It must have seemed that there was an endless market for the new tar in the shipping industry on the banks of the Thames. The West India Dock was newly built and more docks were under construction and planned in Wapping and Shadwell. It was a time of experiment with new methods and new materials for ship building'. The powerful East India Company had a depot immediately adjacent to both Blackwall Yard and the new tar works. They had a potential worth as a customer second only to the Admiralty. In addition 'on both banks of the Thames, eastward to Blackwall and Woolwich there were thriving shipyards and dry‑docks'. All were potential customers.
What neither they, nor Dalton, could have foreseen was that Thames shipbuilding had reached a peak. Many yards were building their last warships and would soon close. When they reopened it was to build ships of iron
Not all the Chartered's tar sales were local. For instance, Messrs. Bayley, pitch tar and rosin merchants of Ford Street, Stonehouse, Devon, bought ‘70 barrels of prepared coal tar to be shipped via the 'London Captain Paul'. An agent was appointed at Ipswich for sale of tar and varnishes at 5% commission. Further afield Von Dadeltzen and Co., on behalf of Peltzer of Hamburg34 bought tar, as did a 'Mr. Tucker of Boston', Massachusetts, and the Company set up special arrangements for shipment to America. Tar went to New York in the ship, 'Marcus Drew'.
Sales were not always successful; 10 barrels of black varnish were returned from Havre de Grace 'for want of a market' and, in any case, as the gas industry grew the Chartered inevitably faced local competition outside London.
The relationship with the Navy Board continued. By 1819 naval shipbuilders were using coal tar as 'the best prevention against dry rot ... and every ship is now completely saturated with it by means of a forcing pump'.
By 1824 thirteen battleships had been injected but then the scheme was changed and linseed oil was used instead. The reason given by the Navy was the unacceptable smell of coal tar. The Navy had commissioned considerable research from Humphrey Davy on protecting ships' bottoms against gribble and other rot. He had hardly considered coal tar, and other strategies were now being adopted. Coal tar, despite Dundonald's years of lobbying, was no longer thought suitable.
In 1827 an offer by the gas company to sell 60,000 gallons of 'mineral tar' to the Navy Board was not accepted. By then the Chartered was not the only gas company in business. This meant that the Navy Board could now advertise for tenders for tar - the Chartered must face competition for its tar sales.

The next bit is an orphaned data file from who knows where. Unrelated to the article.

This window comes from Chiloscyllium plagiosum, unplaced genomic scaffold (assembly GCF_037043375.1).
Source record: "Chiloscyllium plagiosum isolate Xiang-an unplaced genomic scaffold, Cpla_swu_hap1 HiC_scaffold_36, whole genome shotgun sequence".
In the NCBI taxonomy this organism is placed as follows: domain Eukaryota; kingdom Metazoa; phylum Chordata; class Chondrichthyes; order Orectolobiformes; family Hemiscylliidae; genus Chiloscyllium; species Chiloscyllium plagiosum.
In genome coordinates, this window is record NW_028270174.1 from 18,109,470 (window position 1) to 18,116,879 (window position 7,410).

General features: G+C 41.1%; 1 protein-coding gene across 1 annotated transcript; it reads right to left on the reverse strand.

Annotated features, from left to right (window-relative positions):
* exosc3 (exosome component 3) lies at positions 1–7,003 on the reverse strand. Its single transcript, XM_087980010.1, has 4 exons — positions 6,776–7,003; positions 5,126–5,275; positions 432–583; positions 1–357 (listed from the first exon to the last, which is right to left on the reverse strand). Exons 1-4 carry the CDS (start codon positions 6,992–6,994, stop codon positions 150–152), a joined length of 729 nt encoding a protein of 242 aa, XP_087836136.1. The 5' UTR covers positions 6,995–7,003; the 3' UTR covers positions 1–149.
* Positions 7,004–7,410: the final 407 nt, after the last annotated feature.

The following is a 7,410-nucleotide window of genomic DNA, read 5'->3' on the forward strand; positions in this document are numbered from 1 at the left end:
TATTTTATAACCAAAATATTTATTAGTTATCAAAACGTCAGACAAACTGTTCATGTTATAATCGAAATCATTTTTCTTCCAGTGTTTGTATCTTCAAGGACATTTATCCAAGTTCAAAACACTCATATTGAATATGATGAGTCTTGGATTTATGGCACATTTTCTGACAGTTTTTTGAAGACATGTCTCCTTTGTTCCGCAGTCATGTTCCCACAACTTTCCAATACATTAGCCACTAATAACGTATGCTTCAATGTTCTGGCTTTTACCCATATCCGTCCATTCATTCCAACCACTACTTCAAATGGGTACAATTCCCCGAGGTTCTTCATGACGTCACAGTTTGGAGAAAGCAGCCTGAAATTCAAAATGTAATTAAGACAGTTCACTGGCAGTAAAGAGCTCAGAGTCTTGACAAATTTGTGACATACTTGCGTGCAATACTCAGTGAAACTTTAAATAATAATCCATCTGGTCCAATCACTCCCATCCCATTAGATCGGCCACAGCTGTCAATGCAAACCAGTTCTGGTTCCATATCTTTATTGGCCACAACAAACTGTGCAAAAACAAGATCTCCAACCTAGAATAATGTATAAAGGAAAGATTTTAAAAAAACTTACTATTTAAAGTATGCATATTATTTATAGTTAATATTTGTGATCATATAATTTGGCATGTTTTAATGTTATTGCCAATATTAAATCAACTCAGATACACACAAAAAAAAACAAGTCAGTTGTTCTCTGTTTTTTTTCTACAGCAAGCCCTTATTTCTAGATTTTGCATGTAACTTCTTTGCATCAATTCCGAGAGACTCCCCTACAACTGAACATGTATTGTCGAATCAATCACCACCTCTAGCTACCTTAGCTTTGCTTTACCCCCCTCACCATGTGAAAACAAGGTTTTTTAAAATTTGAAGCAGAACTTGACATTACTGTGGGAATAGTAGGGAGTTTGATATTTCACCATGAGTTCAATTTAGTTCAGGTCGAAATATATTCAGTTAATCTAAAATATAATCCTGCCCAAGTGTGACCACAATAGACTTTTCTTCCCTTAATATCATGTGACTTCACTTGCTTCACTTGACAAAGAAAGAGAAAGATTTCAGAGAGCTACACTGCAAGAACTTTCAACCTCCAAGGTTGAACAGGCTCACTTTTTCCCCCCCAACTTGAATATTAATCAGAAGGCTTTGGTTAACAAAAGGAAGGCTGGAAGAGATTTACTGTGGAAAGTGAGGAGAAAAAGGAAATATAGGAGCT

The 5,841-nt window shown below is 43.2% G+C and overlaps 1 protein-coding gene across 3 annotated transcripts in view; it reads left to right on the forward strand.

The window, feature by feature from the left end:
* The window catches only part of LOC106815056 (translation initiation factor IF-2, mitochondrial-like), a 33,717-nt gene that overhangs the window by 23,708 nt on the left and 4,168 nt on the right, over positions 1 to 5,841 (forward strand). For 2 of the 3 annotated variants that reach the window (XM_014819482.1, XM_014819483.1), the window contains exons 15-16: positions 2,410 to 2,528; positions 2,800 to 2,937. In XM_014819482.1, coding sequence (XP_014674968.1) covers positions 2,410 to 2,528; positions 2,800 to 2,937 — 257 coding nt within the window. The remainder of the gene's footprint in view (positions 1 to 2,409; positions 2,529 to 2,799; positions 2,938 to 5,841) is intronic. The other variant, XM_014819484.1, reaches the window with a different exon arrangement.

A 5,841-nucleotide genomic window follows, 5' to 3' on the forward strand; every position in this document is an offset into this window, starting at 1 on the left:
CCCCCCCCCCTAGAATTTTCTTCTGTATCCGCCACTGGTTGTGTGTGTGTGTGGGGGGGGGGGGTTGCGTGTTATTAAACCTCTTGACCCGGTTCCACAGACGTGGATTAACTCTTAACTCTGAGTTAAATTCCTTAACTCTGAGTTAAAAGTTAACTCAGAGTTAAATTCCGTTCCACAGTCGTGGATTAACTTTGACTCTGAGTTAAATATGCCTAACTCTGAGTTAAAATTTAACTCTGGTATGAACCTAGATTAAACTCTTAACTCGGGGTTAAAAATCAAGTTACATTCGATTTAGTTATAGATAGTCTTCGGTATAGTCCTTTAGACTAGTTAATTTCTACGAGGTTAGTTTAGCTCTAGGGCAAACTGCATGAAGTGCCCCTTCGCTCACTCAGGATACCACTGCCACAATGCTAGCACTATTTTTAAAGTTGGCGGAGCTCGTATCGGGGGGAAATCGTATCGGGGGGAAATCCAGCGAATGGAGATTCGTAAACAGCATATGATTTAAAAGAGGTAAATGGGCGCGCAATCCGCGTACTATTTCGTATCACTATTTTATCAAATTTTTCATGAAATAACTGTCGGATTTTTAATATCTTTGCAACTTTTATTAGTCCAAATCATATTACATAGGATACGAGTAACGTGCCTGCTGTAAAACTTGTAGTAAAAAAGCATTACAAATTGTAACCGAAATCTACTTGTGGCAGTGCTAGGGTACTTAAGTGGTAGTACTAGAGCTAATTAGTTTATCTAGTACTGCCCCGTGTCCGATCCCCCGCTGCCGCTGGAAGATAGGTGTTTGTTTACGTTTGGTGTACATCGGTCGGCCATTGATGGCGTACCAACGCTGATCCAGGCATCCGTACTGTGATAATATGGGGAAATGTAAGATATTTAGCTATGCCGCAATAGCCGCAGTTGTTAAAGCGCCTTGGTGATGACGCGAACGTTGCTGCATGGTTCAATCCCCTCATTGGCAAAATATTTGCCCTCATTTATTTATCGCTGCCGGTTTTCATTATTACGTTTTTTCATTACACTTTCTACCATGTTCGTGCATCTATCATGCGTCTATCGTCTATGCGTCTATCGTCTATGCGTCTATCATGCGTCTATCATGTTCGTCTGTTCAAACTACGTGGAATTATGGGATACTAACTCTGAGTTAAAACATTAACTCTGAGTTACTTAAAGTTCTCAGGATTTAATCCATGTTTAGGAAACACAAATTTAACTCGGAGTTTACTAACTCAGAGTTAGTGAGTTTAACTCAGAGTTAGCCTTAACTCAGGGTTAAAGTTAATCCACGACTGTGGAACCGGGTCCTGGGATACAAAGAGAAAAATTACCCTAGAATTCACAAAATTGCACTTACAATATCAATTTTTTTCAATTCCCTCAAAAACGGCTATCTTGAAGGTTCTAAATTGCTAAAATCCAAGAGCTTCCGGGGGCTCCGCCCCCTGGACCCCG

After repeated failures in getting orders for tar from the Navy, the Company Secretary took over the job from Dalton of replying to tenders. He succeeded in getting an order from the Navy Board Commissioners for 'mineral tar fit for making cordage. Rope making was a field which makers of gas tar could well expect to enter by providing a cheap substitute for Stockholm tar.
Within three months of their first sale for rope making it appears that the rope makers of Woolwich Dockyard did not like the smell of coal tar. G.Smith of the Navy Office wrote to say that 'the use of mineral tar in the manufacture of cordage is having a pernicious effect on the workmen'. He 'desired the Superintendent at Poplar to remove what is left at the ropeyard at Woolwich'. Peckston, writing in 1823, confirms that gas tar was disliked for rope making 'because of the rawness and destructive nature of the ammoniacal liquor'. The Gas Company quickly sent the Board '37,000 galls of tar that we feel confident will not be injurious to the health of the their workmen'.48 However the contract was cancelled and the Navy Board agreed to take the rest of the order under threat of legal action.
Once again tar had lost a market because of smell.
Although there are many references to tar sales in the Chartered's Minute Books, the Court decided that the tar works was not successful and that it should be disposed of. In 1823 the coal merchant, Davey (of Davey Sawyer, Bankside), had made 'a proposal about Poplar which we cannot entertain'50 but the works remained in business for several more years. In 1827 more discussions were held on disposal of the works, this time to a Mr. Bromley. In 1828 bad debts of £41 13s. 8d from tar customers were written off.
Five years later the Company commissioned a report on the tar works from a Mr. Hopwood, described as 'the chemist'. His remit was to report 'concerning the results of his experiments on oil of tar..... and his opinions of the Poplar Station'. It was decided that there was 'not much advantage in his proposals' ‑whatever they were. The Court of Governors thought that 'despite the volume of business the works failed to pay its way'.
By 1833 Dalton, who had put so much energy into the works, must have been in his sixties. It may be that he no longer felt able to continue. Closure marked the end of the hopes of the flourishing tar derivatives business so confidently envisaged in 1809. As we will see, however, this was not the end of the story ‑the marketing role, which the gas companies had not been able to fulfil, was to be taken up by others.